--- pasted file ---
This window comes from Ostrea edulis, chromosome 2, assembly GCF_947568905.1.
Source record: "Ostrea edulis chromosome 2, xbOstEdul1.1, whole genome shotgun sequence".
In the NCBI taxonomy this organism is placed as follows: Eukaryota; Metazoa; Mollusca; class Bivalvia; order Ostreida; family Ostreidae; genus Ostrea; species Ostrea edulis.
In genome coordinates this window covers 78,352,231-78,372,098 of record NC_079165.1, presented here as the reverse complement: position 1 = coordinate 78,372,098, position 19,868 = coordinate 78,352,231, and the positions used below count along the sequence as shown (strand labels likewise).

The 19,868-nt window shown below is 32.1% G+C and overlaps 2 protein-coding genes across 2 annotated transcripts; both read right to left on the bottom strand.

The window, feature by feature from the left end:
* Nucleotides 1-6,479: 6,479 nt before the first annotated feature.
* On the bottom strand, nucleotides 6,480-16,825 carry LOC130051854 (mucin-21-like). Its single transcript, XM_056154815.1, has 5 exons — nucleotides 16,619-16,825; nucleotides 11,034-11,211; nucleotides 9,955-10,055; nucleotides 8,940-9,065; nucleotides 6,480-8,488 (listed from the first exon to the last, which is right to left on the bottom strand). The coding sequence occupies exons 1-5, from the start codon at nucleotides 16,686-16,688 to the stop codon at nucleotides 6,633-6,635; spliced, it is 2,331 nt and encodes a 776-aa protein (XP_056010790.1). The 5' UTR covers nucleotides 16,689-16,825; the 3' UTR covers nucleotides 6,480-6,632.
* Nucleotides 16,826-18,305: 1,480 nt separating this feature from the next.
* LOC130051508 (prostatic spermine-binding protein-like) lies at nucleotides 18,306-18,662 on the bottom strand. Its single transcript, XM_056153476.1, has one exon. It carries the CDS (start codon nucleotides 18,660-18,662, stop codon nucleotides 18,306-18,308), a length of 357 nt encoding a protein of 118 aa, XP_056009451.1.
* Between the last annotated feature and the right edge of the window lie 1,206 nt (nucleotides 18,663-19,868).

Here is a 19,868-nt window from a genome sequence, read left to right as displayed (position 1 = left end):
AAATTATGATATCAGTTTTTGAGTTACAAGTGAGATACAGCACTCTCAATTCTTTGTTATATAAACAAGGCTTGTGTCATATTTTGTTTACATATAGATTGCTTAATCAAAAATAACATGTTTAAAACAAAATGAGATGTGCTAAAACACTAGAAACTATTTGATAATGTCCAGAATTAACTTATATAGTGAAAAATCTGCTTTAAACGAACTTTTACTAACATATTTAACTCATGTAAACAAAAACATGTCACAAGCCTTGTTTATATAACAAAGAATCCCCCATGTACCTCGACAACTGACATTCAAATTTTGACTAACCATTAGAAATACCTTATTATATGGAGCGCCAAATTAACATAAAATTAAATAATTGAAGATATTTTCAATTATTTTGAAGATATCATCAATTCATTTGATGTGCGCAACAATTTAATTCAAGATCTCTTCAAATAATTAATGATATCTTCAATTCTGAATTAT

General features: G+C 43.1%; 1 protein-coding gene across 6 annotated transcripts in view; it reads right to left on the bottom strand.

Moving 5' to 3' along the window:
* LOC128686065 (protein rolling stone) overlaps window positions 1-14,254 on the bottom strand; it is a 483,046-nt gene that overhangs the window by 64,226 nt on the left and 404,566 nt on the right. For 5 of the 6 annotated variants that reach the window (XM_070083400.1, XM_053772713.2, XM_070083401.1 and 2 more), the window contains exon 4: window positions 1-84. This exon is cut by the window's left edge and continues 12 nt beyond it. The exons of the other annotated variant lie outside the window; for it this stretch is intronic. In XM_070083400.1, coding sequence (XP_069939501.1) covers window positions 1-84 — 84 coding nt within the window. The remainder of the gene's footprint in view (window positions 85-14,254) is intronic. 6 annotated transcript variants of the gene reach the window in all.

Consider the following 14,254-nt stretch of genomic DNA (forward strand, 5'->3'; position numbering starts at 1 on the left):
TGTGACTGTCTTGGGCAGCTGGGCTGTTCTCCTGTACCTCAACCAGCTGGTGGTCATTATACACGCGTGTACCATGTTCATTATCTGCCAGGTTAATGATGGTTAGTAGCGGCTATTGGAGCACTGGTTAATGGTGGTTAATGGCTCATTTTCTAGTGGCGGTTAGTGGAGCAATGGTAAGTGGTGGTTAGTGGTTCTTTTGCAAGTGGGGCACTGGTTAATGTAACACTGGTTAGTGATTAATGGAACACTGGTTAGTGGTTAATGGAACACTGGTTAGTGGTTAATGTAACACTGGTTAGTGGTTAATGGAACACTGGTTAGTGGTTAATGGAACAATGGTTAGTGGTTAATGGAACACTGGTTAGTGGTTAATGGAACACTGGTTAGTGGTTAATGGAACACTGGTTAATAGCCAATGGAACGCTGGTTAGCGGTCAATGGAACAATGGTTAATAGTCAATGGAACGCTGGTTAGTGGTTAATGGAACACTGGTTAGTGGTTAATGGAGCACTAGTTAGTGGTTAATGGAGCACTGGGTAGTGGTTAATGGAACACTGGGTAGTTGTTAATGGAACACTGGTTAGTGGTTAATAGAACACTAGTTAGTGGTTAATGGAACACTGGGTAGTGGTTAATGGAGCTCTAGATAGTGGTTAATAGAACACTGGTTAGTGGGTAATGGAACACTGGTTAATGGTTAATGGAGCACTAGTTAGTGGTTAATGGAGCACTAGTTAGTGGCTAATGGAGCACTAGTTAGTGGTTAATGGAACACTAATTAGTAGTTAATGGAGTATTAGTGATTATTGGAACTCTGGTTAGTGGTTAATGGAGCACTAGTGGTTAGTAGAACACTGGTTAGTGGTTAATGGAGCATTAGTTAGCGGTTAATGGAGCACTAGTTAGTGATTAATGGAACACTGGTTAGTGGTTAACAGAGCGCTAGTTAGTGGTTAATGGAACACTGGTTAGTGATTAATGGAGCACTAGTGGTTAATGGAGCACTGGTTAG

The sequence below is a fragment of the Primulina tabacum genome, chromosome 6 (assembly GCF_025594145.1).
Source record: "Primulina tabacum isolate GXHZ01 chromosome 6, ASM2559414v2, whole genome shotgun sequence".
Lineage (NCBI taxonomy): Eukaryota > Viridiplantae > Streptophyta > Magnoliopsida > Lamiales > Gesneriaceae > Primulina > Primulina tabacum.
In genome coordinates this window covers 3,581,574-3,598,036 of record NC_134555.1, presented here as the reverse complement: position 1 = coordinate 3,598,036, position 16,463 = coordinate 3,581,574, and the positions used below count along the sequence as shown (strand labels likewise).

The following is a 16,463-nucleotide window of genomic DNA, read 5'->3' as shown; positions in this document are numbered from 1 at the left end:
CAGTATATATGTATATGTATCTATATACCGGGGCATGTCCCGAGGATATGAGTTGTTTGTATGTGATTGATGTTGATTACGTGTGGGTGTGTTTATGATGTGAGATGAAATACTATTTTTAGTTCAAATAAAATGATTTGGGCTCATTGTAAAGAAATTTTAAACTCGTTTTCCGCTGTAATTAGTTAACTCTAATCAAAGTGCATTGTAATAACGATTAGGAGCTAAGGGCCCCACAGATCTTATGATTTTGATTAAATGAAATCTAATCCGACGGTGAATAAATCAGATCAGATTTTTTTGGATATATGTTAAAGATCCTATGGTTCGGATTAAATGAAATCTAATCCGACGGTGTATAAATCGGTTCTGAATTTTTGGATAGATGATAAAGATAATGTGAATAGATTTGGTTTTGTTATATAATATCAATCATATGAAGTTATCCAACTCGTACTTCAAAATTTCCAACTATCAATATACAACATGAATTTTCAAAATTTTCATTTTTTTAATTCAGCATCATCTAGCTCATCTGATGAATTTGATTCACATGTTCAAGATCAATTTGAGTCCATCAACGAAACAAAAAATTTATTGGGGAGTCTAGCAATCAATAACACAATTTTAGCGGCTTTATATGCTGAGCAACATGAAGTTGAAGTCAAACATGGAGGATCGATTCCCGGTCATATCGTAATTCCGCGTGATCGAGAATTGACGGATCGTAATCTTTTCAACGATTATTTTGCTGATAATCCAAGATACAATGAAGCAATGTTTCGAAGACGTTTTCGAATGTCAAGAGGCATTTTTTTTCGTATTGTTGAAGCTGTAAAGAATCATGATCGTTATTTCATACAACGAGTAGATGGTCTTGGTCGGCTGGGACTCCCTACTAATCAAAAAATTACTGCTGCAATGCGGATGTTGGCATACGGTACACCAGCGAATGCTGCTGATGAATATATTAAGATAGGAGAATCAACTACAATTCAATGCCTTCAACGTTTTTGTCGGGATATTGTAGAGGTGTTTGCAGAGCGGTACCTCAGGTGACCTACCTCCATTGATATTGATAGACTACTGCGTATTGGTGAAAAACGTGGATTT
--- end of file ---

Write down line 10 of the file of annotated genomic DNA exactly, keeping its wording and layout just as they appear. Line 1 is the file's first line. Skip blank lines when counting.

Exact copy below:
* LOC130051508 (prostatic spermine-binding protein-like) lies at nucleotides 18,306-18,662 on the bottom strand. Its single transcript, XM_056153476.1, has one exon. It carries the CDS (start codon nucleotides 18,660-18,662, stop codon nucleotides 18,306-18,308), a length of 357 nt encoding a protein of 118 aa, XP_056009451.1.